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Events
  • Otis Books is pleased to publish Tim Erickson’s debut collection of poetry, Egopolis, a textual journey through destruction, resistance, city, and the Ego, from ancient times to the present day. Erickson’s work has appeared in the Chicago Review, Western Humanities Review, and the Salt Anthology of New Writing. He lives in Salt Lake City.

  • Otis Graduate Writing students will read from their works-in-progress.

  • Exquisite Beauty is the first retrospective and publication to document the eye-dazzling ceramics created by Ralph Bacerra (1938–2008), a Los Angeles–based artist known for his innovative approach to surface embellishment. Curated by Jo Lauria, the exhibition features more than ninety of the artist’s finest pieces—dramatic, highly decorated vessels and sculptures that have never before been the focus of a major exhibition or publication.

  • Opening Reception for Ralph Bacerra: Exquisite Beauty

  • David Treuer is an Ojibwe Indian from Leech Lake Reservation in northern Minnesota and currently teaches at USC. He is the author of the novels Little, The Hiawatha, The Translation of Dr. Apelles, named a Best Book of the Year by the Washington Post, as well as a critical work, Native American Fiction: A User's Manual. In 2012, he published another nonfiction work, Rez Life.

  • Angela Flournoy’s first novel The Turner House was a Barnes & Noble Discover Great New Writers selection. Her fiction has appeared in The Paris Review, and she has written for The New Republic, The Los Angeles Review of Books and elsewhere. Flournoy has taught at the University of Iowa and Trinity Washington University. She lives in Los Angeles.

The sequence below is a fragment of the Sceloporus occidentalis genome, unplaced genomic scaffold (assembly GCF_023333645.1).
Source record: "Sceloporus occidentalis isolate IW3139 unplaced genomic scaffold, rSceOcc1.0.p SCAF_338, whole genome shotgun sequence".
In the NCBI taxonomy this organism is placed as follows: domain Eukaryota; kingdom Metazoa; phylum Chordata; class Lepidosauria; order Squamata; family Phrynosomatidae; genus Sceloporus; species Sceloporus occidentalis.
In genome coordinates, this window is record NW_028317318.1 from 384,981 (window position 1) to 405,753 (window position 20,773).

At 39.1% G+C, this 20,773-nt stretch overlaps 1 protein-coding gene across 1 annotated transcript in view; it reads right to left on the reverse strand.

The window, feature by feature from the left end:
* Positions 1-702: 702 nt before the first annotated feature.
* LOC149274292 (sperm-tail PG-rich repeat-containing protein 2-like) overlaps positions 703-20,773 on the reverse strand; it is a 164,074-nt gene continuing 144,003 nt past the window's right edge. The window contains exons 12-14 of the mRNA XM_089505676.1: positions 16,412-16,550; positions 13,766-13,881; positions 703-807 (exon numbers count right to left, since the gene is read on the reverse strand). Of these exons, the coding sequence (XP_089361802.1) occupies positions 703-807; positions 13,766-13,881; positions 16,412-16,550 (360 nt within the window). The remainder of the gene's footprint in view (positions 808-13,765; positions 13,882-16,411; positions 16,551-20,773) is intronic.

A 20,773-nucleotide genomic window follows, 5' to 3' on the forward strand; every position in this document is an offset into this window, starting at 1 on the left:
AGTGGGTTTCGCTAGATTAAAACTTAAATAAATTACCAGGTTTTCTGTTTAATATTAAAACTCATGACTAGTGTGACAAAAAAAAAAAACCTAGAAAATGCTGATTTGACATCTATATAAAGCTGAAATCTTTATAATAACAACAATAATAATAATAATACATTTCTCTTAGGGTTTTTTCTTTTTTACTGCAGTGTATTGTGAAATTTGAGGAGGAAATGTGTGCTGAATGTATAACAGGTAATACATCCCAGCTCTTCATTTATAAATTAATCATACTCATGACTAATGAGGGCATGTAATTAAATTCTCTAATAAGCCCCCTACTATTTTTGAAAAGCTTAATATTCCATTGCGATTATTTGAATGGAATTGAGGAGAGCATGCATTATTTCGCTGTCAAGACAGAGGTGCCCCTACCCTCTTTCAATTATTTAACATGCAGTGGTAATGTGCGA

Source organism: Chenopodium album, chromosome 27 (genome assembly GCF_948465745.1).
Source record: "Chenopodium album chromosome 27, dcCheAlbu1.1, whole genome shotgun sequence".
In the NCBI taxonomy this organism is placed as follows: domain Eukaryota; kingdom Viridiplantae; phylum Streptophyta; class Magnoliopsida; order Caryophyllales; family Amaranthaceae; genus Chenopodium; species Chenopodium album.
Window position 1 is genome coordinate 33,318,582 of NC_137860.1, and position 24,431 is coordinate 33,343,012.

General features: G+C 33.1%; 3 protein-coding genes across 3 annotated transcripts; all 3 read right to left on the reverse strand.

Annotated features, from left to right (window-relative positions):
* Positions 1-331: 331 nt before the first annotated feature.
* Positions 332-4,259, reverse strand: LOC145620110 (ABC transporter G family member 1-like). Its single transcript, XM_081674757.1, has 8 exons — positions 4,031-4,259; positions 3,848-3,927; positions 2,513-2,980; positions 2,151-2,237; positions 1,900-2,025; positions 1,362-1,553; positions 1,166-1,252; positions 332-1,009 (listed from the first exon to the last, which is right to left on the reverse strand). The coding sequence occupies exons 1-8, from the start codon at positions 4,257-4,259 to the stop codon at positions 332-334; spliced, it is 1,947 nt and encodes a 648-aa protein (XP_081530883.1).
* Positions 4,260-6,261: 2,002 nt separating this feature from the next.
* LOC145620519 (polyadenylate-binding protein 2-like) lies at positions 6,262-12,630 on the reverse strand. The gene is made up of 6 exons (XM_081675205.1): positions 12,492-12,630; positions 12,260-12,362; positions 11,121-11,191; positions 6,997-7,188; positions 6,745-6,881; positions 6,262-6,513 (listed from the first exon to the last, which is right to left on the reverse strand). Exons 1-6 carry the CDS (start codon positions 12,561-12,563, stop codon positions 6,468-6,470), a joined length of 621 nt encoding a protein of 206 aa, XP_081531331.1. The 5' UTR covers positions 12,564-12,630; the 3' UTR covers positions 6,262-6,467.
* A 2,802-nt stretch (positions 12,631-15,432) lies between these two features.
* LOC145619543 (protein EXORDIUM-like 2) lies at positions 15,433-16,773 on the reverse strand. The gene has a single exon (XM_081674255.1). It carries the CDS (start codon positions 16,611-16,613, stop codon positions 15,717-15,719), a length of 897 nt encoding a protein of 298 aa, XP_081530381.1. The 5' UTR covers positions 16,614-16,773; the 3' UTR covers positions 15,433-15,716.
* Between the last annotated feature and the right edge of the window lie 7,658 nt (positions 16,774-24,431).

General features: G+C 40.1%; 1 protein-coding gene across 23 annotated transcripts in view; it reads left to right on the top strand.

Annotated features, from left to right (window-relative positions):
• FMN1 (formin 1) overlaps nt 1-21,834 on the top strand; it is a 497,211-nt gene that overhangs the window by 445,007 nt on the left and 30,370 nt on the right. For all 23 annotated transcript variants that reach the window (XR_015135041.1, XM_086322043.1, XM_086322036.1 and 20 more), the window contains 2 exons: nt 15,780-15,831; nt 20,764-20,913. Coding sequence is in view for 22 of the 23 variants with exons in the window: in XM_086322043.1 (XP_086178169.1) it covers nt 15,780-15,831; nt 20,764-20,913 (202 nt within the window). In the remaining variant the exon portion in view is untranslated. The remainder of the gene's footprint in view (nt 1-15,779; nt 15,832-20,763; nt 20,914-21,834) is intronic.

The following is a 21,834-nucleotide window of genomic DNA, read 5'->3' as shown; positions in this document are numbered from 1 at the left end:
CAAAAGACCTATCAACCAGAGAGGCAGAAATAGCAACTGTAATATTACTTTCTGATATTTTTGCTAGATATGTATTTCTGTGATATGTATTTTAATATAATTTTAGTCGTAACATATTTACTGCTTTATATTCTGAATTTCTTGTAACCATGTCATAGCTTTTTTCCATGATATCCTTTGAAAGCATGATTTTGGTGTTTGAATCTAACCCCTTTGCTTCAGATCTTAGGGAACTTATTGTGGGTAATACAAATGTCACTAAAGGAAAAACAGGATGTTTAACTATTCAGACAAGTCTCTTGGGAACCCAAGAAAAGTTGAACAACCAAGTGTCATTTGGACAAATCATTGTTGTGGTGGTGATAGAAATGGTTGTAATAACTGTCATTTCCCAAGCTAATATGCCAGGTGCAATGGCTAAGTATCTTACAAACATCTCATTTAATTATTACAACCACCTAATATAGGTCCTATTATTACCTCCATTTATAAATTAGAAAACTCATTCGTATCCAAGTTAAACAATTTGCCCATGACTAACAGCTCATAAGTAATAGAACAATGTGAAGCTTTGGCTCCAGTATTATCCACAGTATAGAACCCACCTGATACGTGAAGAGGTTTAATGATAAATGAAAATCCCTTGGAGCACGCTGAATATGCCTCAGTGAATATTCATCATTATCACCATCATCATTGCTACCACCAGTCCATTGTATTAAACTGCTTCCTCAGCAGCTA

• Susan Choi’s first novel, The Foreign Student, won the Asian-American Literary Award for fiction, and her second novel, American Woman, was a finalist for the 2004 Pulitzer Prize. Her most recent novel, A Person of Interest, was a finalist for the 2009 PEN/Faulkner Award. With David Remnick she co-edited the anthology Wonderful Town: New York Stories from The New Yorker. A recipient of fellowships from the NEA and the Guggenheim Foundation, and in 2010, the inaugural winner of the PEN/W.G. Sebald Award, Choi lives in Brooklyn.

O-Tube

Tom McKimson

Suzanne Caporael

 

Tom McKimson (‘25), born in 1907, established his career as a pioneering animator through his work at the Warner Bros. studio, where he created such characters as the legendary Tweety Bird. He was the older brother of notable animators Robert and Charles McKimson.

Born in Denver, he joined the Walt Disney Studio in a1928 as an assistant to animator Norman Ferguson. He left Disney in the early 1930s to work briefly for Romer Grey Studios, then joined Harman-Ising at MGM. As a member of Bob Clampett's animation unit, he created the original design for Tweety Bird.

Some of his other well-known work for WB included The Foxy Duckling (layout artist); Birth of a Notion (animator); Bacall to Arms (background & layout artist); The Great Piggy Bank Robbery (background & layout artist); The Bashful Buzzard (character designer); A Gruesome Twosome (background & layout artist); The Old Grey Hare (character designer); and Birdy and the Beast (animator).


During his time at Warner Bros., McKimson also worked for Dell Comics, providing illustrations for the Bugs Bunny and Road Runner comic books. He illustrated the Roy Rogers daily comic strip from 1949-1953, in collaboration with his brother Charles and artist Pete Alvarado, using the collective pseudonym "Al McKimson." He left Warners in 1947 to become art director for Dell's parent company, Western Publishing, where he remained until he retired in 1972.